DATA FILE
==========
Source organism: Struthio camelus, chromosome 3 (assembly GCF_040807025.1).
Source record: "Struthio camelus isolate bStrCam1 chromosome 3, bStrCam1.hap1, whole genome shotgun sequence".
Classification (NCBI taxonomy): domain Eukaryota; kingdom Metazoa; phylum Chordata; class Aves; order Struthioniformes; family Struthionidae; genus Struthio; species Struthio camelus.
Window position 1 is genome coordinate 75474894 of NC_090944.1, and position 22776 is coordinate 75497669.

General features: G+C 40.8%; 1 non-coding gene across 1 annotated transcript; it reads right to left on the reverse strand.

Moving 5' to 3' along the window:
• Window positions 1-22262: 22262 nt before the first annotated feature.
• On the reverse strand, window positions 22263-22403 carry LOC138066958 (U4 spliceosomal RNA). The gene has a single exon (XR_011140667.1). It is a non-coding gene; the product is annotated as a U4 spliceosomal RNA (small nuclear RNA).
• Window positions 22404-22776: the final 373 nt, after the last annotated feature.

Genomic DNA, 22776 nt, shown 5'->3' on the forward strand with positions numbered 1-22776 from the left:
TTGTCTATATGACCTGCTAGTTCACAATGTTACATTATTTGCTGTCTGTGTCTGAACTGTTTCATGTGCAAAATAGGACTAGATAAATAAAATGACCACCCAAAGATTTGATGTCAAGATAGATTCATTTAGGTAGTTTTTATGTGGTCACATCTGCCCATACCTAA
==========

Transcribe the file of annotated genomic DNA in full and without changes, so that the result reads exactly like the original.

Source organism: Struthio camelus, chromosome 3 (assembly GCF_040807025.1).
Source record: "Struthio camelus isolate bStrCam1 chromosome 3, bStrCam1.hap1, whole genome shotgun sequence".
Classification (NCBI taxonomy): domain Eukaryota; kingdom Metazoa; phylum Chordata; class Aves; order Struthioniformes; family Struthionidae; genus Struthio; species Struthio camelus.
Window position 1 is genome coordinate 75474894 of NC_090944.1, and position 22776 is coordinate 75497669.

General features: G+C 40.8%; 1 non-coding gene across 1 annotated transcript; it reads right to left on the reverse strand.

Moving 5' to 3' along the window:
• Window positions 1-22262: 22262 nt before the first annotated feature.
• On the reverse strand, window positions 22263-22403 carry LOC138066958 (U4 spliceosomal RNA). The gene has a single exon (XR_011140667.1). It is a non-coding gene; the product is annotated as a U4 spliceosomal RNA (small nuclear RNA).
• Window positions 22404-22776: the final 373 nt, after the last annotated feature.

Genomic DNA, 22776 nt, shown 5'->3' on the forward strand with positions numbered 1-22776 from the left:
TTGTCTATATGACCTGCTAGTTCACAATGTTACATTATTTGCTGTCTGTGTCTGAACTGTTTCATGTGCAAAATAGGACTAGATAAATAAAATGACCACCCAAAGATTTGATGTCAAGATAGATTCATTTAGGTAGTTTTTATGTGGTCACATCTGCCCATACCTAA